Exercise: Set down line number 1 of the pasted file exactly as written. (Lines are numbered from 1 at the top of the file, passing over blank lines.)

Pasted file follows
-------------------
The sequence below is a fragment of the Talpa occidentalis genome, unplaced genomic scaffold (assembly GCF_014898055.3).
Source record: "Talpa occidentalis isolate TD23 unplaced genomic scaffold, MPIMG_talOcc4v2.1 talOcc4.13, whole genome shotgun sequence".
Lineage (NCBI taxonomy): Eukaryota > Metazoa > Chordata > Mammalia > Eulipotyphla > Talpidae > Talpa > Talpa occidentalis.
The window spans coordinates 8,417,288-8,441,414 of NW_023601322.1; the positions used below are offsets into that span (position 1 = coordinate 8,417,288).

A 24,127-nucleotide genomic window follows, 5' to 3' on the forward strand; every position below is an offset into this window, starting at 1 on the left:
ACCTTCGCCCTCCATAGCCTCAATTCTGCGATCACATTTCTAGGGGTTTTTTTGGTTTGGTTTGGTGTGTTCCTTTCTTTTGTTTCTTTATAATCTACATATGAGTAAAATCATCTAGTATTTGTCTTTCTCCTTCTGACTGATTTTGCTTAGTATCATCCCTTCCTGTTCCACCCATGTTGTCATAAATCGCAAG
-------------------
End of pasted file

The sequence below is a fragment of the Talpa occidentalis genome, unplaced genomic scaffold (assembly GCF_014898055.3).